The West's Awakeby Cormac MacConnell
- An open letter to President Obama - some handy local tips for his visit to Ireland
- Some wonderful discoveries - relishing Irish trad session, The Gathering visitors and more
- The swallows return, beard competition, historic crimes and other musings
- A new taste of spring in Ireland- Tayto crisp’s cheese and onion chocolate bar
- Margaret Thatcher, Queen Elizabeth and the two Marys - Now it the time for a woman Prime Minister in Ireland
I hope ye are all having a serene season to date as we venture into that surreal limboland between the dying of an old year and the incoming of its successor.
These are beautifully gentle days and nights. This is the season, whatever the weather, which brings out the best of us, which gentles us, which writes smiles on our faces far more often than normal, which warms our handshakes and greetings.
I love these days leading into Christmas even more than I savor Christmas itself. Are you like that?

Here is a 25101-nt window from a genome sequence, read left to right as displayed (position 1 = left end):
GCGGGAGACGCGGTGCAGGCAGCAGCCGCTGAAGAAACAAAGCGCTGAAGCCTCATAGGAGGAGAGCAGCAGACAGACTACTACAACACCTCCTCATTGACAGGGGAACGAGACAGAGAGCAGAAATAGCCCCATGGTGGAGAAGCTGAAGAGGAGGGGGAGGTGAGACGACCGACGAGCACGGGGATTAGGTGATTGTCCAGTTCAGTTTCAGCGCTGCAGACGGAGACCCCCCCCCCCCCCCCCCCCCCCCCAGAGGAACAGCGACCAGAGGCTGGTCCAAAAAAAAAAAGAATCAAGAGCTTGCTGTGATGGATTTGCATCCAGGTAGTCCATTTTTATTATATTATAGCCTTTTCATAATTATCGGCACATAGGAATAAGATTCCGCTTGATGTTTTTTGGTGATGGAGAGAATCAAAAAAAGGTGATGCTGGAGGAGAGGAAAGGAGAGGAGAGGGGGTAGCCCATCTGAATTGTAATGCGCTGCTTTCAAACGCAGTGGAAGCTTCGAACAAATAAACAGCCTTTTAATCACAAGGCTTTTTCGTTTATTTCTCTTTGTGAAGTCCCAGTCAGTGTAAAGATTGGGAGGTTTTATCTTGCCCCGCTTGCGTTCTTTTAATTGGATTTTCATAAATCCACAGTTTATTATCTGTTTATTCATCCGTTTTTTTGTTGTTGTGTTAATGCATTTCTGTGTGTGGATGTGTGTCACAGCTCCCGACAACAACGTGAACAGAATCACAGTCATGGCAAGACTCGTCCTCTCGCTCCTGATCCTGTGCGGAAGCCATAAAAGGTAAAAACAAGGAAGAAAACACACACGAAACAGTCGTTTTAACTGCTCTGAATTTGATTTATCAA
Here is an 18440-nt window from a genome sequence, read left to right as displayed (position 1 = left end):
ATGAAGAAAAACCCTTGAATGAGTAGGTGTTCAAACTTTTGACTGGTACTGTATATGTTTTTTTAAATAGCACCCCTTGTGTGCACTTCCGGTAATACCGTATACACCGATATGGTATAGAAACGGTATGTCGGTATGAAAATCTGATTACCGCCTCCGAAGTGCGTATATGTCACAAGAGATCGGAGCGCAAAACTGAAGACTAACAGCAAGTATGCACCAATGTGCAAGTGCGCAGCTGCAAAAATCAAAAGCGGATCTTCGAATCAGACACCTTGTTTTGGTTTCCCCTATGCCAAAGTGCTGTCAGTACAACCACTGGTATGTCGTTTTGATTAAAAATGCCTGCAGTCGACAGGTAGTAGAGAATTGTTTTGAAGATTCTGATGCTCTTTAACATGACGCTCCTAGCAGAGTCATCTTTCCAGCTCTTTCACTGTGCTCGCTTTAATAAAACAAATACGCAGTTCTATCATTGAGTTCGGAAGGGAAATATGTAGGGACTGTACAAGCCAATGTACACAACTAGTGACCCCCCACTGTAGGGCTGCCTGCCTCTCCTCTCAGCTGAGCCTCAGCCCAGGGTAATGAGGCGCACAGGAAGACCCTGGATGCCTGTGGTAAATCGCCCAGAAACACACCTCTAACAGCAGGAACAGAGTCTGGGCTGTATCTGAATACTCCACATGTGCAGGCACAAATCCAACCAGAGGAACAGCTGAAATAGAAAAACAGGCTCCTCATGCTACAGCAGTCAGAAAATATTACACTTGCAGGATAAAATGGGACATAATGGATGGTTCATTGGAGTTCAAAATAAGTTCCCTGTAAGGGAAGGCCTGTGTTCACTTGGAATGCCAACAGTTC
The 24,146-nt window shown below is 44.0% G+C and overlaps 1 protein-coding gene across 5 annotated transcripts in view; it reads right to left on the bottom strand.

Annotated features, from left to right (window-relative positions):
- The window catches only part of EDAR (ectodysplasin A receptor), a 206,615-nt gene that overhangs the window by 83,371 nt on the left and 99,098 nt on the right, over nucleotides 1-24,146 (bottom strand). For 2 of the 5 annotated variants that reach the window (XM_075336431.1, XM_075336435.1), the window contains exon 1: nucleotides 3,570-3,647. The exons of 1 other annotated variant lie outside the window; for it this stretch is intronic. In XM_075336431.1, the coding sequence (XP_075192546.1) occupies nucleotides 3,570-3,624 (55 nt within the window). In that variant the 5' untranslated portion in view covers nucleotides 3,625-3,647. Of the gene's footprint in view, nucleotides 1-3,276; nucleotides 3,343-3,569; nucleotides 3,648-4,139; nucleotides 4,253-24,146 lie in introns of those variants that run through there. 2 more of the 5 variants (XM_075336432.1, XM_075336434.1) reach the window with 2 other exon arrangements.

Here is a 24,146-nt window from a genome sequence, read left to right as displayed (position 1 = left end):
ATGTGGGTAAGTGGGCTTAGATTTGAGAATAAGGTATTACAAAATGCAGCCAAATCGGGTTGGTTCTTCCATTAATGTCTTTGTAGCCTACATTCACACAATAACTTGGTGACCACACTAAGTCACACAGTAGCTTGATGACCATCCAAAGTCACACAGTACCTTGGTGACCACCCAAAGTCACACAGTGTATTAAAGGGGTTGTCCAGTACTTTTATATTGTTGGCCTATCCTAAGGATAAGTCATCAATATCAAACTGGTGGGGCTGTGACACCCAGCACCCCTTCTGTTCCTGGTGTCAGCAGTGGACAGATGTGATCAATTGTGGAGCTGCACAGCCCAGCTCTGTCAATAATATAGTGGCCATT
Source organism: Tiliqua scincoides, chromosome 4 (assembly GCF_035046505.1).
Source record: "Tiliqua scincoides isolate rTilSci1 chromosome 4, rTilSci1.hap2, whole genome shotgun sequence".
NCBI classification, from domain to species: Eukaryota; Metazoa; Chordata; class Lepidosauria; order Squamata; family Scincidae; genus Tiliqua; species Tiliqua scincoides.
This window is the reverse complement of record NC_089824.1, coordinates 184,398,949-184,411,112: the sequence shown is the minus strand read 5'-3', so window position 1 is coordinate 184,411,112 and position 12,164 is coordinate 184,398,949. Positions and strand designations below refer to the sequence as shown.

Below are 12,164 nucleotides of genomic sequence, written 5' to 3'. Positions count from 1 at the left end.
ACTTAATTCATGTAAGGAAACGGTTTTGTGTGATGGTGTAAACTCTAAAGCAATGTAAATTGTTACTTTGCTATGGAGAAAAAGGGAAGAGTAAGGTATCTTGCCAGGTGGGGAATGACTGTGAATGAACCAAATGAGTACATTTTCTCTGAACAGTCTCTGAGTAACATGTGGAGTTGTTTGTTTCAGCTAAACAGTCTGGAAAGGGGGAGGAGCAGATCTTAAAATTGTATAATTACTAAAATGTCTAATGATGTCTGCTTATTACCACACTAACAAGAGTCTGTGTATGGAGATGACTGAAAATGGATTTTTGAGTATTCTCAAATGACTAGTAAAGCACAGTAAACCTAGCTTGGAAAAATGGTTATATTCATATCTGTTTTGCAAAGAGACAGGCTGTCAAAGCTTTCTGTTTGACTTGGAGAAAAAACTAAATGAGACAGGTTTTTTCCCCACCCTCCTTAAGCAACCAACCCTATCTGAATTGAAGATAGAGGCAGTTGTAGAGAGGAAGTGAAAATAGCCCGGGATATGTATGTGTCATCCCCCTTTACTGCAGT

It is a fact, however, that in a Christmas season about 20 years ago I got a rush of creative blood to the head above in Connemara and wrote one of the most popular Irish Christmas songs in less than an hour.
It came to me, air and all, after I'd watched a poignant TV documentary about the spontaneous soldiers' truce in the trenches during World War I. Deeply moved and somehow inspired, I was walking through the living room singing it, tears streaming down into my beard, before that strange hour was over.
It was cold last weekend in rural Holland. I was visiting the warm-hearted family of the Dutch Nation in the eastern Gelderland region up against the German border.
There are dozens of picturesque little villages here. They are all crowned by a windmill which does not work any more but hallmarks the geography.